ViViDoctor CEO Sidar Ok was interviewed in the prestigious Flemish Journal for Doctors – ArtsenKrant. In the interview Sidar has talked about ViViDoctor and how it will change the way we visit doctors. Read on for the full English Translation of the interview. Click here for the PDF version as published in the newspaper (Dutch).
The Waiting Rooms are Yesterday - Sidar Ok, CEO
In Belgium, video consultations are about to become reality. Still, this form of telemedicine has many advantages, both for patients and doctors. A new initiative combines this kind of consultations with yet another trend: that of (health) service on demand.
‘See a doctor anywhere, anytime’ reads the homepage of www.ViViDoctor.com. It summarizes well what the application stands for. The website offers a reservation system that allows patients to book an appointment for specific medical complaints with a doctor at a distance. The consultation then takes place via video conversation between doctor and patient.
With Vividoctor, the founders want to ‘bring healthcare to the people’, explains CEO Sidar Ok. ‘See it as a virtual visit to a Doctor’ (Vividoctor stands for virtual visit doctor, ed.).
‘Many patients postpone a doctor’s visit due to lack of time, often because they would have to travel quite a distance to get specialist care.This is costly. Patients who do go to the doctor, need a lot of patience in the waiting room. Doctors, in turn, often have to deal with patients who don’t show up.’
A video consultation system which lets patients drive the appointment agenda solves these problems, says Sidar Ok. ‘First of all, doctors and patients no longer need to travel. Secondly, they can book their appointment at a time most convenient to them – today, tomorrow, or in a week. We ensure that there is a doctor available at the booked time.’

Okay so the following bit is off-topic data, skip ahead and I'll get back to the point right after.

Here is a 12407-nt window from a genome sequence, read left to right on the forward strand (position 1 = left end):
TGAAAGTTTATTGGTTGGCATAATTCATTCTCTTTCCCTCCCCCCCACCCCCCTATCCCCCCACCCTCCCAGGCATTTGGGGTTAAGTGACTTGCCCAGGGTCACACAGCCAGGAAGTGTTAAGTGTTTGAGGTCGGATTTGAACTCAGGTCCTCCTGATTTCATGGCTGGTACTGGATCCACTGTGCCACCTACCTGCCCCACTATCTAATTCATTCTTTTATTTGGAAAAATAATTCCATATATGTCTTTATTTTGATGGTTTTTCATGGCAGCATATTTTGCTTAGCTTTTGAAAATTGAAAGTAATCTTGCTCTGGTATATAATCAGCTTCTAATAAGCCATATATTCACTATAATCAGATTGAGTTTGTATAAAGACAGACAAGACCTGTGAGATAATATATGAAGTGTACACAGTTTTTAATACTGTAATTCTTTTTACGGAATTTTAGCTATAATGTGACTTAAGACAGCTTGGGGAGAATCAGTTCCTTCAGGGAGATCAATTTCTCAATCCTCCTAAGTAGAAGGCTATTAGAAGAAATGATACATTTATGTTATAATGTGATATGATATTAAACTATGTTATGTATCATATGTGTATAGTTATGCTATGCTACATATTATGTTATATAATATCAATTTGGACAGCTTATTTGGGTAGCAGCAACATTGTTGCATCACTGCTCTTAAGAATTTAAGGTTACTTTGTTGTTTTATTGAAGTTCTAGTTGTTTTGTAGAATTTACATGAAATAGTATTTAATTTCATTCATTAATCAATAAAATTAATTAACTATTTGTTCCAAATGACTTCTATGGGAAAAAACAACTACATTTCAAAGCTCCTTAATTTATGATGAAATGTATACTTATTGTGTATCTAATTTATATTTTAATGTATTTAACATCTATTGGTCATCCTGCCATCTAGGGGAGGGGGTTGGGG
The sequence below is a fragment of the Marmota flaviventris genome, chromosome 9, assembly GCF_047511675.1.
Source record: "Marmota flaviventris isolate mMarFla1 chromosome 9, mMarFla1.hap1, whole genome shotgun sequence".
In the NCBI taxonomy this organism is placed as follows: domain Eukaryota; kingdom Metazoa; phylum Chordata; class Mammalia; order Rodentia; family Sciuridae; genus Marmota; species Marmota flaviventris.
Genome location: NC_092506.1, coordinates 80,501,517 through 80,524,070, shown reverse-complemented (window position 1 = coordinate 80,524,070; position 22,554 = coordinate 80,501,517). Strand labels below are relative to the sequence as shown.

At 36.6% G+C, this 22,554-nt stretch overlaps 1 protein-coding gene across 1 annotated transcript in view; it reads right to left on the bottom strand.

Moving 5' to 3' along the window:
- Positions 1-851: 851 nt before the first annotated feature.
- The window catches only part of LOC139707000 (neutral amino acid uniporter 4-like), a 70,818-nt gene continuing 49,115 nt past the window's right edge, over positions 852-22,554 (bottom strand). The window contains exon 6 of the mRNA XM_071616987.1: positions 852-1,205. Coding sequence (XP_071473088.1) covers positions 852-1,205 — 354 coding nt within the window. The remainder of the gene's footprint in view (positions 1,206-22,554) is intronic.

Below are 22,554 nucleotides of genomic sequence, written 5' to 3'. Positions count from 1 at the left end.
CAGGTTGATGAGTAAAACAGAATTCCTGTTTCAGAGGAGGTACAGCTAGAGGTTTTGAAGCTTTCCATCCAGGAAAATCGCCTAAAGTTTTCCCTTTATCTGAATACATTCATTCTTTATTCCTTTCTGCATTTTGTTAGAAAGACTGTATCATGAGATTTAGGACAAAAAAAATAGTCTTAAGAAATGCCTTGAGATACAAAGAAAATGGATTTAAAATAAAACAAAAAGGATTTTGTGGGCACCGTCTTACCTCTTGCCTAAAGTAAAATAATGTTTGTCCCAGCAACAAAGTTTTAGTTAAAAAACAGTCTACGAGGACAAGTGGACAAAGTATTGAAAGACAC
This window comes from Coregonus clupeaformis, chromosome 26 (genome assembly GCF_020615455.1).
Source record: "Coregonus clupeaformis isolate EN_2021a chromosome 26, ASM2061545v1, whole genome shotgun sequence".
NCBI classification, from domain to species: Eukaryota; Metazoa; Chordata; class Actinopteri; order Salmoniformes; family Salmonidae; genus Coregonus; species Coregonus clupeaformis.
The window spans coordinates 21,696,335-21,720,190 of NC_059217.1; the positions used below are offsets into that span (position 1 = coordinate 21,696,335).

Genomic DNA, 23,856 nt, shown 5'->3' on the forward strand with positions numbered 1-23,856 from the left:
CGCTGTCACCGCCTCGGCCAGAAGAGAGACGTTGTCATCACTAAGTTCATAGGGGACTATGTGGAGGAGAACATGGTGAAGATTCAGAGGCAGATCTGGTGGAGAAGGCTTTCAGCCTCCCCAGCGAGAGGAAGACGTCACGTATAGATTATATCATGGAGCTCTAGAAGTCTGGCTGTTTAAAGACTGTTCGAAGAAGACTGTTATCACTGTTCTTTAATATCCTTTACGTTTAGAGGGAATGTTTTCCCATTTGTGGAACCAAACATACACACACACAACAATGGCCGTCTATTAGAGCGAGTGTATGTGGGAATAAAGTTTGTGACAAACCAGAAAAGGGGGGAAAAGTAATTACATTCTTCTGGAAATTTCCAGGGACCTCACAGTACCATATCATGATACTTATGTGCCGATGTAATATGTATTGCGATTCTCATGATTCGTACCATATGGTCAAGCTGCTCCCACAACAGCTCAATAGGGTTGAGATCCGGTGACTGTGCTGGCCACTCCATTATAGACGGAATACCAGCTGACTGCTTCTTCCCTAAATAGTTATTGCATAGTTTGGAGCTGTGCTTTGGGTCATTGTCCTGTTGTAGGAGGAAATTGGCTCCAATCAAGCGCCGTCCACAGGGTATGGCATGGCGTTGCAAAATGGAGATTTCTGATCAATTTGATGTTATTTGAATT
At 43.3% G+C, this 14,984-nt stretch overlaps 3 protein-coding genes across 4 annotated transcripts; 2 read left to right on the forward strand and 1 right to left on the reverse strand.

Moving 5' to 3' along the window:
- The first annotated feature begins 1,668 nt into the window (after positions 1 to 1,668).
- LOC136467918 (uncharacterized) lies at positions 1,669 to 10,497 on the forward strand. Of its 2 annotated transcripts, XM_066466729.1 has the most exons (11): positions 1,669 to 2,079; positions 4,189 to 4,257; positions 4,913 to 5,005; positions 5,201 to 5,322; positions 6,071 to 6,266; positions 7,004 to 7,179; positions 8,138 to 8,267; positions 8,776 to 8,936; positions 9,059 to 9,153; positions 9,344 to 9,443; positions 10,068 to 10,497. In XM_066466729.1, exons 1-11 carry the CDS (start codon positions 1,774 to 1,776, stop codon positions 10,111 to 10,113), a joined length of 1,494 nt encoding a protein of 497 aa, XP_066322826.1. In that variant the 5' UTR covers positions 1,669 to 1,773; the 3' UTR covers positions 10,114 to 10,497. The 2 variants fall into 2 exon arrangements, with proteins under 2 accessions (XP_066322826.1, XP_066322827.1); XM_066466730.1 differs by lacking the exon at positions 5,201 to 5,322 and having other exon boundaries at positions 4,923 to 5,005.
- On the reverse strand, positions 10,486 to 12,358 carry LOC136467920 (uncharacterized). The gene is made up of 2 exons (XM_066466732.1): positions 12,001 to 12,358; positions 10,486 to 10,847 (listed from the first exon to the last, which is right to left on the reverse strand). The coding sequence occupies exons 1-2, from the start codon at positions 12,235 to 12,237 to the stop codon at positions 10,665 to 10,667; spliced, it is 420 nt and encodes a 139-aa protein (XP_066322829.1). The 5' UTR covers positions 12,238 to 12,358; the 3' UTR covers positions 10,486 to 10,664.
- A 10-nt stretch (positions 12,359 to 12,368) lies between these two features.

Patients who desire an immediate appointment, need to wait 11 minutes on average. For other appointments there is no waiting time. ‘Reason is that our video consultations last 10 minutes exactly. Consultations do not have delays. This allows both the patient and the doctor to better organize themselves.’
Sounds promising, but to consult these doctors you need a computer or other mobile device and an internet connection. ‘In 2015, 98.8% of all households had a broadband connection of minimum 30 Mbps’, says Sidar Ok. ‘82% of these households had a computer. Five years ago this concept may not have taken of, but today this is a totally different story.’
The big question is whether it is possible to have a consultation for only 10 minutes? ‘Based on scientific research, we have, in collaboration with our Chief Medical Director Vincent Qin, established guidelines about complaints which are ‘treatable’ within a video consultation of that duration.’
With treatment Sidar Ok means: diagnose, follow up of a complaint, advice, and prescribe medicine. ‘Of course we won’t do surgeries at a distance, we only do what is possible remotely. Specialists in the database of ViVidoctor consult on diabetes, dermatology, stroke, oncology, pediatrics, psychiatry and wound care. An example of a dermatological consult is for instance the follow up after radio therapy. ‘How does a patient react to the treatment, does he not have too many side-effects?’, explains Sidar Ok.